Rasgulla is a cheese-based, syrupy dessert popular in the
Indian subcontinent, particularly in the Indian states of Odisha and West
Bengal. The dish originated in Odisha centuries ago, while a whitish spongy
variant ("Bengali Rasgulla") became popular in Bengal in the 19th
century. Rasgulla is made from ball shaped dumplings of chhena (an Indian
cottage cheese) and semolina dough, cooked in light syrup made of sugar. This
is done until the syrup permeates the dumplings.
a popular sweet dish comprising of cheese (paneer) balls flavoured in a sugar
syrup with cardamom seeds. These delicious jamuns are perfect for any type of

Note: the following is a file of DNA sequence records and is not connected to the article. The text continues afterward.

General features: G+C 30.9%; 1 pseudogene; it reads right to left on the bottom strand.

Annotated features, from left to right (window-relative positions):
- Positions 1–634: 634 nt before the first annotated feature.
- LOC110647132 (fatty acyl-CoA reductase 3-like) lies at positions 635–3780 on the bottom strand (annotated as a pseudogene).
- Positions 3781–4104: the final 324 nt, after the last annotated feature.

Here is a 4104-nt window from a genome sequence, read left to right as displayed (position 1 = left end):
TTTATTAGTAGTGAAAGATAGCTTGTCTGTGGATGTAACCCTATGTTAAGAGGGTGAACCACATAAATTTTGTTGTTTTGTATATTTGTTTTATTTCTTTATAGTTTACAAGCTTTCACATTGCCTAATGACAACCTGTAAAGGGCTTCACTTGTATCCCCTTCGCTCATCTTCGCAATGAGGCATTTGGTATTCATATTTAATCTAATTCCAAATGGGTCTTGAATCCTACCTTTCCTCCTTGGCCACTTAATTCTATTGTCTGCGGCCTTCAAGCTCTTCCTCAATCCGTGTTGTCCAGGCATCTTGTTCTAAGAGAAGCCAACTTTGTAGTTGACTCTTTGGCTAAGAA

gatherings. It is best to refrigerate and serve chilled.
Rasgulla is self-explanatory as "Ras” means juice or essence of, and "Gulla/
Golla” (from "Gol” for round) meaning "which is round or a ball”, describing
the soft juicy sugar soaked round dumplings made of milk cheese.
Rasgullas were sold in small clay pots (and probably still sold in smaller
towns) which is keeps them cooler and is supposed to be the best way to eat